Receiving your Postage was the best kind of surprise. Like you, my grandparents were artists, and they often included small watercolor paintings or cray-pas illustrations in their letters to me. I would hold the envelopes to my nose before opening them to see if I could guess the medium they used. For a long time, researchers thought that pigeons used smell to find their way home, and your relationship to handwritten letters feels warm and familiar, like a kind of homing instinct. I so wish I could join your workshop this weekend, and since I can’t, I followed your prompt.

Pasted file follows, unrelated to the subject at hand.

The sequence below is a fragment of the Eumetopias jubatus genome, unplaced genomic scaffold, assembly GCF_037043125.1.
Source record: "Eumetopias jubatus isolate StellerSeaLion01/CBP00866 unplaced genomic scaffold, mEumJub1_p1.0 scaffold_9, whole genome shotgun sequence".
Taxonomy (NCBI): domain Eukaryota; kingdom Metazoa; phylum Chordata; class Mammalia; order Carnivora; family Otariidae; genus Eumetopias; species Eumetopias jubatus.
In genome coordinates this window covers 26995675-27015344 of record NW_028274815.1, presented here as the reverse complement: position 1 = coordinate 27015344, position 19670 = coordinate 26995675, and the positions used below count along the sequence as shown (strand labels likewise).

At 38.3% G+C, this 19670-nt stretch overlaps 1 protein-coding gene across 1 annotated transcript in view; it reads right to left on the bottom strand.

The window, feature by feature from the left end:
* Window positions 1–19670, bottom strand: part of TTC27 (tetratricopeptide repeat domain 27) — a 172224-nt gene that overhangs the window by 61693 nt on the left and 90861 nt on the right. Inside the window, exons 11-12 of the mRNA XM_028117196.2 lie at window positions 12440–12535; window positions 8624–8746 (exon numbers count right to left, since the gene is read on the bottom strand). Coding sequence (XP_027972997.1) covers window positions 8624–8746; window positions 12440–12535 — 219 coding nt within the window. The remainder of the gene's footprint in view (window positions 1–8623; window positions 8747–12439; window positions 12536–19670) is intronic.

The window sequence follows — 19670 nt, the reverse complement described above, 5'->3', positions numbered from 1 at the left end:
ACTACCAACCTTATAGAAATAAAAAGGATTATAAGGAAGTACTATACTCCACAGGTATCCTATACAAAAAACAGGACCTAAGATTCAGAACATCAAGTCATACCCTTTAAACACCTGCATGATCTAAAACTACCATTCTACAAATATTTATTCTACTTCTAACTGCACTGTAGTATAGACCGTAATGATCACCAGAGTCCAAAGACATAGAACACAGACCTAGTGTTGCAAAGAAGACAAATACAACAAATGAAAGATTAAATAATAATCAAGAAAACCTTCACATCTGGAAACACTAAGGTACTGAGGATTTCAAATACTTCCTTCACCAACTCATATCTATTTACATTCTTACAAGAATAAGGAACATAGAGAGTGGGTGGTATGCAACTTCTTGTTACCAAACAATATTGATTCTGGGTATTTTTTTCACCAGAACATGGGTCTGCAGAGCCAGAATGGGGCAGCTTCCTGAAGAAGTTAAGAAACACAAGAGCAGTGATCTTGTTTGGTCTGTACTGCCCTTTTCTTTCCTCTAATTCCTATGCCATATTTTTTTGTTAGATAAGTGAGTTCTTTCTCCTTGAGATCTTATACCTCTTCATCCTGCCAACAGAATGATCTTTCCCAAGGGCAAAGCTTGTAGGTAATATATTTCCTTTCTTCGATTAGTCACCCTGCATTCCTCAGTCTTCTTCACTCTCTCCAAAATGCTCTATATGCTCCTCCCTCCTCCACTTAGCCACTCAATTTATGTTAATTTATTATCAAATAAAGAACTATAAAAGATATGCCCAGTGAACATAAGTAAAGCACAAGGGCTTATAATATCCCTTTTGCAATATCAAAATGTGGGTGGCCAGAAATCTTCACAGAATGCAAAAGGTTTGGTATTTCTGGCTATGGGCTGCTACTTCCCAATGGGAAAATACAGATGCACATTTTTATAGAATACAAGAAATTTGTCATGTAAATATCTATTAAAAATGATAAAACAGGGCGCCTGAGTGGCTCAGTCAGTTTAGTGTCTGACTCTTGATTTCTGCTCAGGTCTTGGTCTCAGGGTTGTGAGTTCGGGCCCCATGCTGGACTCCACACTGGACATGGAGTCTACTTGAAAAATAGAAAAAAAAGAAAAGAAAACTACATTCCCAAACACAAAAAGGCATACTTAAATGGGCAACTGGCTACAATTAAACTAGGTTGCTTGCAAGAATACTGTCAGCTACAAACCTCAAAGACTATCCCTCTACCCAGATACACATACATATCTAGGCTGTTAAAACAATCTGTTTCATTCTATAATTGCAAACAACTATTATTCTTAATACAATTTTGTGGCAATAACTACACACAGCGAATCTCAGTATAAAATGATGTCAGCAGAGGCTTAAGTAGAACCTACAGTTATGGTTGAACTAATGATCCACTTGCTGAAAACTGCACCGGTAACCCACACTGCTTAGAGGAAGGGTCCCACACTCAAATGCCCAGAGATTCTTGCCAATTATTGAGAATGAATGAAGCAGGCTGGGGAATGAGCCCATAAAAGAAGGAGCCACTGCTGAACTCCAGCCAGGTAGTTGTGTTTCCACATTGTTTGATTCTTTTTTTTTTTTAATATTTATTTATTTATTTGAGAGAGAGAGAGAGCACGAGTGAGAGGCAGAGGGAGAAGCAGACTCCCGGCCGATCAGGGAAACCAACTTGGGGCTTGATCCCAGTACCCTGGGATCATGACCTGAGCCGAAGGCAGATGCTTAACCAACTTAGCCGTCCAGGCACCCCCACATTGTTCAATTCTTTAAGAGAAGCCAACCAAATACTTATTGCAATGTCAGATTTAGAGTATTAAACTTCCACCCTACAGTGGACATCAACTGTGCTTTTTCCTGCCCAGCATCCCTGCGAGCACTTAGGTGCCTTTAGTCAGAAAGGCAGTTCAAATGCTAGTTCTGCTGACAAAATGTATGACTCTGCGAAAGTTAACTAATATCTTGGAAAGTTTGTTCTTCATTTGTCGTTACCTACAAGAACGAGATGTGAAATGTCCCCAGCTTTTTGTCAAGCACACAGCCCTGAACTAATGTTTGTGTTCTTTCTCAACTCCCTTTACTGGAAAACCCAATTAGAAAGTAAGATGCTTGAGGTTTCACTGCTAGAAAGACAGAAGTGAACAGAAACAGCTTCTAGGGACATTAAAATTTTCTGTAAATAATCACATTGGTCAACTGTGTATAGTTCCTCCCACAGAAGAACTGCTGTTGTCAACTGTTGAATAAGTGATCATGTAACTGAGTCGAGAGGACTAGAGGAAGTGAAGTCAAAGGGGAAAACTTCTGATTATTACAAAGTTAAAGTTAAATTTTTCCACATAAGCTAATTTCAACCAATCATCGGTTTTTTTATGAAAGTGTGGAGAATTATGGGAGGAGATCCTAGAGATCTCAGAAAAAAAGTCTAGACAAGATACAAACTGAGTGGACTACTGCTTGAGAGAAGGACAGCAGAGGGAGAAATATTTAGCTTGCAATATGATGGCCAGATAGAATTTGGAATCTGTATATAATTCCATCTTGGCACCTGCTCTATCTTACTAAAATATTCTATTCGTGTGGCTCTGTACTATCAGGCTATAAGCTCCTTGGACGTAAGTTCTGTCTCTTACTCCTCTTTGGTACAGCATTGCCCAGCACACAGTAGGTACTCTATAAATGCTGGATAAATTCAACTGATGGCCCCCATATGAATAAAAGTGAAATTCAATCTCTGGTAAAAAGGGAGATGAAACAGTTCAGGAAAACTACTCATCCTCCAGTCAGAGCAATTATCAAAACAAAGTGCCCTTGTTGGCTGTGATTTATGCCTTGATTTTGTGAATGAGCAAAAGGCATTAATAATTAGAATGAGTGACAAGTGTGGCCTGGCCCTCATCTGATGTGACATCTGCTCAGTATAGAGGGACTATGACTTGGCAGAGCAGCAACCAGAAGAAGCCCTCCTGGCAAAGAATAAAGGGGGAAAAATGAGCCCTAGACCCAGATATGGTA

Dear Uncle Dick: before i had a name for who i am, i had you. when i think of you, my feet curl and stretch to free themselves, and soon they’re up and running back to that cabin in the woods, the lake still sparkling, the smell of sun on cedar shingles. i’m making dinner tonight! you called, and everyone laughed, but you pointed to me and then to bobby: yes, i’m making dinner, and they’ll help. you shooed all the grownups off to the lake and said c’mon kiddies, we’re going to make a real dinner party. you took us by the hands, your skin soft and safe, flecks of paint under your nails and in your hair, and the three of us skipped down that pine-hallowed stone road like thieves. for two hours, we waded waist-high in a field of queen anne’s lace, gathered the flowers up in our arms like they were bales of hay, and carried them home. when we’d piled them on the picnic table you said, go on, i’ll take it from here, and you poured yourself a drink. by the time you banged a spoon against the bottom of a dinner pot, the sun was longways along the lake’s edge and everyone was cranky from hunger. by then I’d pulled a sundress over my bathing suit, anticipating something from somewhere else, somewhere that smelled like gin and aftershave and conversation. what happened next is something i plan to take to my ever-after: as we made our way up from the lake, it was like the sun had set behind the water and rose inside the cabin. the first thing i noticed were the porch railings, wrapped in garlands of queen anne’s lace, thick green braids the size of my thighs. i reached for bobby’s hand and said look! but there was no need to show him, his mouth was an o, his brown eyes shining in the candlelight, because that was the next thing i noticed – the candles. hundreds of tea lights, maybe a thousand, you had filled that place with so much light, the cabin seemed winged. behind me, granny was laughing, oh dick, you’re something, and when i turned, granny and gramps and mom and dad were all laughing, too. come-come-come you called, before dinner gets cold. up the stairs, the pathway to the table was a petaled runway of green and white, on the table, vases of white petticoats, sprays in vodka bottles and medicine bottles, too. and at our places, each plate held a crown of queen anne’s lace. when we were adorned and laughing, you reappeared from the kitchen with a steaming pot, twirled your spoon in the air, and presented the meal with a flourish: hot dog stew for everyone! nothing could contain us then, whatever crankiness people had felt was gone, and it was then that i understood the most important lesson about entertaining: whether the food is good doesn’t matter, it’s all about presentation and connection. as you dished out the bowls, i remember the way you looked at my grandfather like he was something that could be eaten up, and i remember the way he beamed back at you when you ran your fingers through the bristles of his silver hair and placed another garland on his head. it was a smile i saw him make only once in all the time i knew him, a smile i see now he must have saved for you. and that’s when i knew that the words i had heard used to describe you – irresponsible, bankrupt, flamer, cirrhosis – they were all wrong, because when i imagine what god must be like, i think of you.